Night of the Living Dead and the Horrors of Copyright


Back in 1968 the late George A. Romero released his seminal zombie movie Night of the Living Dead. And with it came the birth of a whole subgenre of horror, one that is hugely popular and has spawned near endless amounts of fiction, not just in the movies, but novels, comics, and TV shows too. And one of the reasons all this was allowed to happen was because, accidentally, the copyright information was missing from the film’s title card.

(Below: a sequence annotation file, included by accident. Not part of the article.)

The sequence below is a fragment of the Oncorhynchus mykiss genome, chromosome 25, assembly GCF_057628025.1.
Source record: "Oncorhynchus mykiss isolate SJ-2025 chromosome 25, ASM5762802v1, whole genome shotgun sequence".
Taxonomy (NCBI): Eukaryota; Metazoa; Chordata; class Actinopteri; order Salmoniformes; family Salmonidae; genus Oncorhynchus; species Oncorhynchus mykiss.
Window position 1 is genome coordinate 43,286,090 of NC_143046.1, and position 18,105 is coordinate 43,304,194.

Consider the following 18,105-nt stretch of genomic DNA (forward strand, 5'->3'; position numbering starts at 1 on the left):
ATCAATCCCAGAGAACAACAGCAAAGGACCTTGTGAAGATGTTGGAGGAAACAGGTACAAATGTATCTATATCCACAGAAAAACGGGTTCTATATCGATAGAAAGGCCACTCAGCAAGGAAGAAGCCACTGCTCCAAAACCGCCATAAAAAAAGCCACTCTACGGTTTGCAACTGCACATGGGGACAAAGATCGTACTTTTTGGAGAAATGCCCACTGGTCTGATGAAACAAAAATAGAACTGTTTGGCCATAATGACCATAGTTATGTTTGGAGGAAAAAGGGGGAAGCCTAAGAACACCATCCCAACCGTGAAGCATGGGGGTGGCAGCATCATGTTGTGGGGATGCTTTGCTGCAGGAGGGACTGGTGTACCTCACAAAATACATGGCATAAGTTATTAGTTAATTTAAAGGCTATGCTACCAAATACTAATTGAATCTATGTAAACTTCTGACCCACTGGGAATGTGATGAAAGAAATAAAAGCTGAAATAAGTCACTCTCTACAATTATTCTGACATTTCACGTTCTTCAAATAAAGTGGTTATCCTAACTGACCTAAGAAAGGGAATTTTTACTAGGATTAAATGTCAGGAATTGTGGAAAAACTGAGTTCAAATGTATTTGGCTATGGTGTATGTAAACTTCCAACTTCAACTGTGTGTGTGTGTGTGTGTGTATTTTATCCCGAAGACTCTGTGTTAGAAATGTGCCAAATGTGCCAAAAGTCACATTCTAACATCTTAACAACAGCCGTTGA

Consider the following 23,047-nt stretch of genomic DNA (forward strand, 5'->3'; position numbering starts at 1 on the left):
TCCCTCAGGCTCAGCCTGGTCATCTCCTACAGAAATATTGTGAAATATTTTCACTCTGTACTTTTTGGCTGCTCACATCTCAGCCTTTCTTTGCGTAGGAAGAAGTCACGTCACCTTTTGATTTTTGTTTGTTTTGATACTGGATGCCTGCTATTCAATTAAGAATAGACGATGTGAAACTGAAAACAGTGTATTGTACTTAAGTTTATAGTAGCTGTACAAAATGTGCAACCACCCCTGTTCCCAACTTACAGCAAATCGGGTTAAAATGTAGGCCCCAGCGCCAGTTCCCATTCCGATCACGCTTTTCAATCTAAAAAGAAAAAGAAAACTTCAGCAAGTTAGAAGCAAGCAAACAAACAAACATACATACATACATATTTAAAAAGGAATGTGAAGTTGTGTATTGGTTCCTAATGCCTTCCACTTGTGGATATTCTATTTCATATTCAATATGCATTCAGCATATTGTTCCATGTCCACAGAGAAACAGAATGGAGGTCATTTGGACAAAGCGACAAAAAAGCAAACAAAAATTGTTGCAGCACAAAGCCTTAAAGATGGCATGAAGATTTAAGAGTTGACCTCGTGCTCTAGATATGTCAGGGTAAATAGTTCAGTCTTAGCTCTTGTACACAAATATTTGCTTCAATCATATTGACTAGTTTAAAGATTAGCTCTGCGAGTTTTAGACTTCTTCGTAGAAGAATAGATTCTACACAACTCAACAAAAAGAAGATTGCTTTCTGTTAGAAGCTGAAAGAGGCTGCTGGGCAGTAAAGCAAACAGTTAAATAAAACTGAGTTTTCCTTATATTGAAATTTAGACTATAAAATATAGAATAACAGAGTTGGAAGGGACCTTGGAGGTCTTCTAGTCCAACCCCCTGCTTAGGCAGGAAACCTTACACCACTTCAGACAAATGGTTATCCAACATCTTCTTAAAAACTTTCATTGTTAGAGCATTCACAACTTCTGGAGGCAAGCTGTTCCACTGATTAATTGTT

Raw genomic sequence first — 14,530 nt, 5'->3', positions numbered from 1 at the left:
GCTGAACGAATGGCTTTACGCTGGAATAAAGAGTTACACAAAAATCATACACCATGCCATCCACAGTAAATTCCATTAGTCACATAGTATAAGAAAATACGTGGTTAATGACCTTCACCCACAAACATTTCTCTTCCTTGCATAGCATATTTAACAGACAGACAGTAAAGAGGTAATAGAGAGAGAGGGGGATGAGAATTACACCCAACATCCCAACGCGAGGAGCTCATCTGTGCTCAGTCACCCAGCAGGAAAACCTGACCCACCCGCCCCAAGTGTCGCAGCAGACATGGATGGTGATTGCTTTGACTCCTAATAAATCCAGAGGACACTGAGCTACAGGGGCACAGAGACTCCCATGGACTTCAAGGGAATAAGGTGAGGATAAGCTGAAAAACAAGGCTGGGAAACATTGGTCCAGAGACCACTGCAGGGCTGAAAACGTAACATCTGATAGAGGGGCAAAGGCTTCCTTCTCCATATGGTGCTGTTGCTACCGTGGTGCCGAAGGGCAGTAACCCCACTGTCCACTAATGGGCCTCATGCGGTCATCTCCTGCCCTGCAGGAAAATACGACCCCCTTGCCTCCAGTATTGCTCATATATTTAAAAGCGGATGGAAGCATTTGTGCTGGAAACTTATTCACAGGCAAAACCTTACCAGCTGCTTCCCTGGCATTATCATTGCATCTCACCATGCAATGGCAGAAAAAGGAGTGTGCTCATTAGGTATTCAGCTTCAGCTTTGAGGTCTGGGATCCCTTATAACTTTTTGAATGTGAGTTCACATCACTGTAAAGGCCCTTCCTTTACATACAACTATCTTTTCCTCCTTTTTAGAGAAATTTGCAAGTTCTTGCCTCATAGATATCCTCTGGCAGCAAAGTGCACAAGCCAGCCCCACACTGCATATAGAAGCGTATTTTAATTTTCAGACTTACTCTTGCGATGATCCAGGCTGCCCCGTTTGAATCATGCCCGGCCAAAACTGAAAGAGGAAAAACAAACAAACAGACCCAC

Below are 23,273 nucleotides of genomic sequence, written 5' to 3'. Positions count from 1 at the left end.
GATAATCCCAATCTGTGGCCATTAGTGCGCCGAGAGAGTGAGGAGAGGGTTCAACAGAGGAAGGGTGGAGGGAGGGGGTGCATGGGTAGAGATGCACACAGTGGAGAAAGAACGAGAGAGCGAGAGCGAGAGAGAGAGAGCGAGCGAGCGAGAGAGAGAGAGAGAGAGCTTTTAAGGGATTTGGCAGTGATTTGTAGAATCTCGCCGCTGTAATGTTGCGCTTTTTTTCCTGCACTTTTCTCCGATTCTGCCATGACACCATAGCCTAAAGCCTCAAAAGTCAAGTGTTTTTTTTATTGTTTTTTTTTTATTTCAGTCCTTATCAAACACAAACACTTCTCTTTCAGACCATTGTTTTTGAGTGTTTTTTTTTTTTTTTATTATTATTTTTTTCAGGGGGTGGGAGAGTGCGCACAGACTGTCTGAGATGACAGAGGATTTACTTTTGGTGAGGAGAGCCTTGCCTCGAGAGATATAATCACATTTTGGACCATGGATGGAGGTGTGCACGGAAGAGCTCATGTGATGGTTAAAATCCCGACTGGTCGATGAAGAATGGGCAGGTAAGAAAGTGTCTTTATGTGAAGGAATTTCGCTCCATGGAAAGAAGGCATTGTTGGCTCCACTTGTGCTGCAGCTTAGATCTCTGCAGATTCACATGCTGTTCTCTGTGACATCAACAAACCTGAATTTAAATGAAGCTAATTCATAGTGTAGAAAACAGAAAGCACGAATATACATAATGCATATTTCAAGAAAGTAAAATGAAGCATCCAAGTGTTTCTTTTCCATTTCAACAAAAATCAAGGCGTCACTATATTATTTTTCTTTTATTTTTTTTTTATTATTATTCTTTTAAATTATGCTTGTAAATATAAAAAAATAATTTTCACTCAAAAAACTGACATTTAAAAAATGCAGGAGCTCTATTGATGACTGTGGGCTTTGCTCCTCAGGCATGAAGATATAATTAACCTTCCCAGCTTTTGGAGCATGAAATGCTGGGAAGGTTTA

Under the laws of the day it meant the movie went into the public domain, meaning anyone could use it or take and use the characters from it. And so an entire industry was launched because anyone could make a zombie movie (unlike with Universal’s monsters like Frankenstein), which has proved especially important, and popular, for indie filmmakers.

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